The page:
The most common worm is the Small Redworm (cyathostomin spp) which can lead to encysted small Redworm disease if untreated.
When ingested, the larvae burrow into the lining of the intestines. They either develop and re-emerge to continue the life cycle, or stay in a state of hibernation in the intestinal lining-hypobiosis.
When temperatures increase in the spring, these hypobiotic larvae can all emerge at once causing severe damage to the intestinal wall which can cause weight loss, diarrhoea, shock and death.
You cannot directly test for the presence of hypobiotic larvae in the intestinal walls and only certain anthelmintics will treat these hibernating parasites.
The Typical Life Cycle of Small Strongyles
- The horse ingests grass which has stage L3 larvae on it.
- The larvae enter the large intestinal mucosa. There it either undergoes hypobiosis (similar to hibernation) and emerges as L4 later or immediately emerge as L4. There is a high damage risk of large numbers of encysted L4 emerging from mucosa at same time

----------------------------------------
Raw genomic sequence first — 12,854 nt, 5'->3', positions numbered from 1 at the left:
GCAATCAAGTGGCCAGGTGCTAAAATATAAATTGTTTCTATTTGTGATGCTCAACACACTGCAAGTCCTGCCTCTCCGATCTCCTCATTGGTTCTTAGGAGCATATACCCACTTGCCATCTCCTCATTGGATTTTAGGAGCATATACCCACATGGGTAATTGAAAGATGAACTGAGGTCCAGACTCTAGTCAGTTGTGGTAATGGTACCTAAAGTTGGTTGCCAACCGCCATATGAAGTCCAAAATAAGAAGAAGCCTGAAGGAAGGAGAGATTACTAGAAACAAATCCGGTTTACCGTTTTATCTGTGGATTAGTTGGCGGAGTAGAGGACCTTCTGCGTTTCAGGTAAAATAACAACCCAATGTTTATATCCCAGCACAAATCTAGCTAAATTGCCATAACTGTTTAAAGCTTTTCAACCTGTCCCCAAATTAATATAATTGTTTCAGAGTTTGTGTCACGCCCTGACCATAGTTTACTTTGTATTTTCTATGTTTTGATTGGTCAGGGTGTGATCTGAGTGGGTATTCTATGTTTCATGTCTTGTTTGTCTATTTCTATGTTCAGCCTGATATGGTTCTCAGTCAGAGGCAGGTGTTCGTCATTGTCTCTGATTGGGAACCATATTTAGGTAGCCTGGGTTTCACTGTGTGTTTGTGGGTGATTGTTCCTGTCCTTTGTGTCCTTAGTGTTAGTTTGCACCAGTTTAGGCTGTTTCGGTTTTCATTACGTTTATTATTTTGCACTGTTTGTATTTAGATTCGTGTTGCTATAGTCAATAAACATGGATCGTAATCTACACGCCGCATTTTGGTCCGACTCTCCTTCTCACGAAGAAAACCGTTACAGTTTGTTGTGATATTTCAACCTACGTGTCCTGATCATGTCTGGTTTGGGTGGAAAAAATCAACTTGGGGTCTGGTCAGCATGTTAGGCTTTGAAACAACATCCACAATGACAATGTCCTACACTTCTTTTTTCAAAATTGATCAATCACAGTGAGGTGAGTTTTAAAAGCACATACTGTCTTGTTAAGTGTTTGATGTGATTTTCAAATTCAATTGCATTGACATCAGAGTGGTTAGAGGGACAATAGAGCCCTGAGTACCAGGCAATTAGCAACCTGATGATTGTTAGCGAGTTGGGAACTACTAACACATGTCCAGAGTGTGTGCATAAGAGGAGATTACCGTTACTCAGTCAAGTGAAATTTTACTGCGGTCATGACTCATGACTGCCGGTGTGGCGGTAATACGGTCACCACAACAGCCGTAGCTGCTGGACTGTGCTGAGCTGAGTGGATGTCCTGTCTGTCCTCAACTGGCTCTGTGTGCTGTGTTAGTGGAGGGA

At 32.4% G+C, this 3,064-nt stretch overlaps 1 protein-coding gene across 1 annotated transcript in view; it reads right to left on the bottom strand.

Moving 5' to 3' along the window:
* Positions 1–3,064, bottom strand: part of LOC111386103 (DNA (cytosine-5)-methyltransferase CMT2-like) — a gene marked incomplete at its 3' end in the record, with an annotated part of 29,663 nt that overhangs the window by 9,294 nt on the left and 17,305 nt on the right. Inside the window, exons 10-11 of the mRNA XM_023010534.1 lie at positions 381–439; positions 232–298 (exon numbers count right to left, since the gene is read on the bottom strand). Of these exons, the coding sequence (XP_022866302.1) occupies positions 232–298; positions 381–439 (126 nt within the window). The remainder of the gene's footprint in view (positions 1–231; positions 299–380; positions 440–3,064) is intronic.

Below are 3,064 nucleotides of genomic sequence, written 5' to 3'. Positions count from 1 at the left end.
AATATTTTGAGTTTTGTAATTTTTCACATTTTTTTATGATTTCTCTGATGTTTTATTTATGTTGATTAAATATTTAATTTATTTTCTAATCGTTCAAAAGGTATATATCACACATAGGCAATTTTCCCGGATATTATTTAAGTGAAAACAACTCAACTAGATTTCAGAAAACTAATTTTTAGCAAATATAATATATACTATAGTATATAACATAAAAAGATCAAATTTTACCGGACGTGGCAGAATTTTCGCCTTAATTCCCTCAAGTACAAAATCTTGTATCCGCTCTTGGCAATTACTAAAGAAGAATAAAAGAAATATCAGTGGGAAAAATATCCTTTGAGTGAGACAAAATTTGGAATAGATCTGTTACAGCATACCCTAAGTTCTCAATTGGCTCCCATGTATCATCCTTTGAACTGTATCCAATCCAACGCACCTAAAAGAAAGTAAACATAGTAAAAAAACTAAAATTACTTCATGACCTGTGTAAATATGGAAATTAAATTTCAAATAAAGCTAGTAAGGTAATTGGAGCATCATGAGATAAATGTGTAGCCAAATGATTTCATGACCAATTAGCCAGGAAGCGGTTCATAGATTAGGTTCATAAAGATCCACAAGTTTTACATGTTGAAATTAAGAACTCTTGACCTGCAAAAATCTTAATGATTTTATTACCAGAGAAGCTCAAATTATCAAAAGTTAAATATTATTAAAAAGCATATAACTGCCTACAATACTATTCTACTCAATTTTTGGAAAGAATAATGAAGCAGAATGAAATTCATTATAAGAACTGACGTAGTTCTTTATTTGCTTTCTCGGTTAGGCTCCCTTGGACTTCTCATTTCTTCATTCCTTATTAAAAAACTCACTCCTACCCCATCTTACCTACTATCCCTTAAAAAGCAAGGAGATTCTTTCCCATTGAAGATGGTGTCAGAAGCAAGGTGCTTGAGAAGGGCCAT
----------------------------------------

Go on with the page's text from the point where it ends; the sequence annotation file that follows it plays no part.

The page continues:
- The L4 larvae develop and lay eggs
- These eggs pass out in faeces
- The eggs on the faeces develop first into L1, then into L2 and finally into L3 larvae
- The larvae move onto the grass
- The horse ingests grass and the cycle starts again
Which Actives Treat Small Strongyles (Small Redworm)?
NB. A small redworm infestation can lead to the Encysted Small Redworm disease if untreated.
Which Actives Treat Encysted Small Strongyles (Encysted Small Redworms)?
NB. **If using fenbendazole to treat Encysted Small Redworm, a 5 day course is required